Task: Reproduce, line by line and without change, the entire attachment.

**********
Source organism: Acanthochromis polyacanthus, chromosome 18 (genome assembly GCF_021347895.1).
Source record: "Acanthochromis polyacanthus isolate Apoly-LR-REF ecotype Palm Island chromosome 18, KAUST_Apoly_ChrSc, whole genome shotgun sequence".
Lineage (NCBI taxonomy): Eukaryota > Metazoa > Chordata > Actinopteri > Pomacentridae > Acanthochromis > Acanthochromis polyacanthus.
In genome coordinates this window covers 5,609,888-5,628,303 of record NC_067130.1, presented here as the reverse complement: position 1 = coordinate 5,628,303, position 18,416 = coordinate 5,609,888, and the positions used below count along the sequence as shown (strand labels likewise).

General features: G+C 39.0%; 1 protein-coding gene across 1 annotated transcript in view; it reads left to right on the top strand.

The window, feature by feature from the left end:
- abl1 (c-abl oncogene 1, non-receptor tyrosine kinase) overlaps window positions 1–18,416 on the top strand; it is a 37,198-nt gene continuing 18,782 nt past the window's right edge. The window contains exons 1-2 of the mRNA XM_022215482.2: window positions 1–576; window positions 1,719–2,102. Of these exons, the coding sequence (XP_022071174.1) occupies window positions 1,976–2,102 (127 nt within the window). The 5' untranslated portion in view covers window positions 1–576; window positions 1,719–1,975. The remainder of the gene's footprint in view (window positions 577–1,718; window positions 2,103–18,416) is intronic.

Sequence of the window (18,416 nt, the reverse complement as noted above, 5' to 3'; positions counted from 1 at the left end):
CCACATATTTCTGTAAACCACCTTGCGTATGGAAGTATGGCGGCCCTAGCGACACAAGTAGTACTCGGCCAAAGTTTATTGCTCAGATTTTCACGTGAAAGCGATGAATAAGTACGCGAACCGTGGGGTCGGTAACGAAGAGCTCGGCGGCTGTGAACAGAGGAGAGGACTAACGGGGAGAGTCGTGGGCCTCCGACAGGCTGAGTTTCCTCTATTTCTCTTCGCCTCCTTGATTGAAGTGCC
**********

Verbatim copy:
Source organism: Acanthochromis polyacanthus, chromosome 18 (genome assembly GCF_021347895.1).
Source record: "Acanthochromis polyacanthus isolate Apoly-LR-REF ecotype Palm Island chromosome 18, KAUST_Apoly_ChrSc, whole genome shotgun sequence".
Lineage (NCBI taxonomy): Eukaryota > Metazoa > Chordata > Actinopteri > Pomacentridae > Acanthochromis > Acanthochromis polyacanthus.
In genome coordinates this window covers 5,609,888-5,628,303 of record NC_067130.1, presented here as the reverse complement: position 1 = coordinate 5,628,303, position 18,416 = coordinate 5,609,888, and the positions used below count along the sequence as shown (strand labels likewise).

General features: G+C 39.0%; 1 protein-coding gene across 1 annotated transcript in view; it reads left to right on the top strand.

The window, feature by feature from the left end:
- abl1 (c-abl oncogene 1, non-receptor tyrosine kinase) overlaps window positions 1–18,416 on the top strand; it is a 37,198-nt gene continuing 18,782 nt past the window's right edge. The window contains exons 1-2 of the mRNA XM_022215482.2: window positions 1–576; window positions 1,719–2,102. Of these exons, the coding sequence (XP_022071174.1) occupies window positions 1,976–2,102 (127 nt within the window). The 5' untranslated portion in view covers window positions 1–576; window positions 1,719–1,975. The remainder of the gene's footprint in view (window positions 577–1,718; window positions 2,103–18,416) is intronic.

Sequence of the window (18,416 nt, the reverse complement as noted above, 5' to 3'; positions counted from 1 at the left end):
CCACATATTTCTGTAAACCACCTTGCGTATGGAAGTATGGCGGCCCTAGCGACACAAGTAGTACTCGGCCAAAGTTTATTGCTCAGATTTTCACGTGAAAGCGATGAATAAGTACGCGAACCGTGGGGTCGGTAACGAAGAGCTCGGCGGCTGTGAACAGAGGAGAGGACTAACGGGGAGAGTCGTGGGCCTCCGACAGGCTGAGTTTCCTCTATTTCTCTTCGCCTCCTTGATTGAAGTGCC